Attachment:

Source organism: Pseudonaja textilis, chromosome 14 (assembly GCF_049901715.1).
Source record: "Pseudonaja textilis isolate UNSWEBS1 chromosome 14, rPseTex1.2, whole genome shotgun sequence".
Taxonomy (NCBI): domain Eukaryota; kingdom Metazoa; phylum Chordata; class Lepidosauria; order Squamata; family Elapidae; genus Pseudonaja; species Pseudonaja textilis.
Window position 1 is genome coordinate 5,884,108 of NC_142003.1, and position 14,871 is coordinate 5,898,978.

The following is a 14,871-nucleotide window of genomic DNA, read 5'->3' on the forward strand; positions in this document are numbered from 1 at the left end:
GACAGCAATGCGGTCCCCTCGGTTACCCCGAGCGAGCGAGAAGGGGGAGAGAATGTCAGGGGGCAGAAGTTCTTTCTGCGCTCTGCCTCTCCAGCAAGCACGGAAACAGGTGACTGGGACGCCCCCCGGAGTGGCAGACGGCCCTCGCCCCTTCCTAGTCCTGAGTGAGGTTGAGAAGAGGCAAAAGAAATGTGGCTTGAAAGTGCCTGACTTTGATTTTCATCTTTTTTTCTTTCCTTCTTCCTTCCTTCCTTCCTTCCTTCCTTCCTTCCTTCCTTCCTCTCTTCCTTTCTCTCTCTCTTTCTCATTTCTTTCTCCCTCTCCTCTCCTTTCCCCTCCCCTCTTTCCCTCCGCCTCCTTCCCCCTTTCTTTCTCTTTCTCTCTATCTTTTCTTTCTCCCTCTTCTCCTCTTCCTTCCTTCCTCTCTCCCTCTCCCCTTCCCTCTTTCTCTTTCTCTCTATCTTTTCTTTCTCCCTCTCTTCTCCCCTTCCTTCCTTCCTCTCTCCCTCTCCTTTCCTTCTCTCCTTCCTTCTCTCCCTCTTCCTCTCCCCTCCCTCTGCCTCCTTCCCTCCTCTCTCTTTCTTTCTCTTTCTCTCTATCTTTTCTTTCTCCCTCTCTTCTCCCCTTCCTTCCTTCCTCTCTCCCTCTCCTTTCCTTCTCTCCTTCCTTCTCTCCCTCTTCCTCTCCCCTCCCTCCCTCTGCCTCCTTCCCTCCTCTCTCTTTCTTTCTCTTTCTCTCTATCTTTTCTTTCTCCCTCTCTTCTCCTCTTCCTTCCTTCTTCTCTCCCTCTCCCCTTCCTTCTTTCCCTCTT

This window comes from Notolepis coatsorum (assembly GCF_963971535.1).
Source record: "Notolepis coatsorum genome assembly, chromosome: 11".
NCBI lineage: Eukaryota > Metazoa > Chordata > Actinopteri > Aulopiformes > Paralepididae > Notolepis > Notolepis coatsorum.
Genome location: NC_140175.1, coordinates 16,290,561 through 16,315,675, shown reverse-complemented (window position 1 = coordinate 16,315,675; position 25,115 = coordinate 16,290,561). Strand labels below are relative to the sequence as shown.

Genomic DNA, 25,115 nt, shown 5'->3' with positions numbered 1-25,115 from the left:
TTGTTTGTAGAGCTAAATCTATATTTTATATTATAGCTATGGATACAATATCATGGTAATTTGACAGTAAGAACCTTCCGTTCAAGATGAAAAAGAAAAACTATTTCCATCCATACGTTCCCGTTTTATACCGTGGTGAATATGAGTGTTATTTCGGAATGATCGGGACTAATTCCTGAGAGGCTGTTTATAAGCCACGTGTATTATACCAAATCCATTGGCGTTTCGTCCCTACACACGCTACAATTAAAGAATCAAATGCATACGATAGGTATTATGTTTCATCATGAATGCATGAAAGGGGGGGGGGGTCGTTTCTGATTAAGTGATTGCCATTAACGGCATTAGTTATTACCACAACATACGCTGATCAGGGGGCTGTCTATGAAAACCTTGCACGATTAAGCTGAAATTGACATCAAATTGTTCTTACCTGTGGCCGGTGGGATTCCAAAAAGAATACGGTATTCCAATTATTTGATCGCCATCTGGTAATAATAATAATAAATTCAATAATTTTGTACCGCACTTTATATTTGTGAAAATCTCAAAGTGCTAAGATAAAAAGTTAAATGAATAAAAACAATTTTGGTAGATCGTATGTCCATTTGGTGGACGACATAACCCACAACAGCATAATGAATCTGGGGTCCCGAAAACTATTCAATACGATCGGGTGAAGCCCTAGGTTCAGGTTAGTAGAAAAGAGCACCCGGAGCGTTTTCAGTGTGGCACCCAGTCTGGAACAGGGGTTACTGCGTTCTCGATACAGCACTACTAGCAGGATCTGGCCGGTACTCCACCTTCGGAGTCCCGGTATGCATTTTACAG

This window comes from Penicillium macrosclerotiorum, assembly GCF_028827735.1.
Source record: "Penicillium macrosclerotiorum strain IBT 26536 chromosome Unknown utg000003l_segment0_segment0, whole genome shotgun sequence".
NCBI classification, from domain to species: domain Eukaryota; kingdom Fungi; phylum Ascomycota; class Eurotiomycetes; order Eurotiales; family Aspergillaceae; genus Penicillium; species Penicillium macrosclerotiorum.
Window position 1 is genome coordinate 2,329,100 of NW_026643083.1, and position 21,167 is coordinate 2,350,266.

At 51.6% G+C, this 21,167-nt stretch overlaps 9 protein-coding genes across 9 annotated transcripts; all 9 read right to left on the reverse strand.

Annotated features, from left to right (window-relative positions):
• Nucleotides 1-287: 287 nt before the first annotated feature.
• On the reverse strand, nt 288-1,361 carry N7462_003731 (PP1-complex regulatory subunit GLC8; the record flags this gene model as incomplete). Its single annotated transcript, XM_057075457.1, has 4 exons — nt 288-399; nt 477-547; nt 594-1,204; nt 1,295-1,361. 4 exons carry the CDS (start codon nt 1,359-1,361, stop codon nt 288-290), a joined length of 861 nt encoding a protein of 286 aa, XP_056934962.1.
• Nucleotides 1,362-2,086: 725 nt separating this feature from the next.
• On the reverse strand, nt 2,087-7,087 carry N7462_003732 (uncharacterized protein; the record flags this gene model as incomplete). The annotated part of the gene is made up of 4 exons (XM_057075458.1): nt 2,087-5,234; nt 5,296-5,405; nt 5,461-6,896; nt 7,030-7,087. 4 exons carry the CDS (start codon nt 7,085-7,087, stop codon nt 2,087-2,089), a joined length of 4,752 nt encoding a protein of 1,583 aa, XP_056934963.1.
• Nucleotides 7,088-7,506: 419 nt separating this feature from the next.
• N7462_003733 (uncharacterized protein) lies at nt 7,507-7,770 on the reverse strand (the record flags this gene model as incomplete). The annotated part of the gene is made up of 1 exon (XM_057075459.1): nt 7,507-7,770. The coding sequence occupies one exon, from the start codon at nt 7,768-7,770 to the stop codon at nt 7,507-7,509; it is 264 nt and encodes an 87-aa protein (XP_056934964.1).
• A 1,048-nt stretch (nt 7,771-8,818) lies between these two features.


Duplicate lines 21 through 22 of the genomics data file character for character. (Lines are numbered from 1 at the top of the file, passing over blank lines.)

• Nucleotides 1,362-2,086: 725 nt separating this feature from the next.
• On the reverse strand, nt 2,087-7,087 carry N7462_003732 (uncharacterized protein; the record flags this gene model as incomplete). The annotated part of the gene is made up of 4 exons (XM_057075458.1): nt 2,087-5,234; nt 5,296-5,405; nt 5,461-6,896; nt 7,030-7,087. 4 exons carry the CDS (start codon nt 7,085-7,087, stop codon nt 2,087-2,089), a joined length of 4,752 nt encoding a protein of 1,583 aa, XP_056934963.1.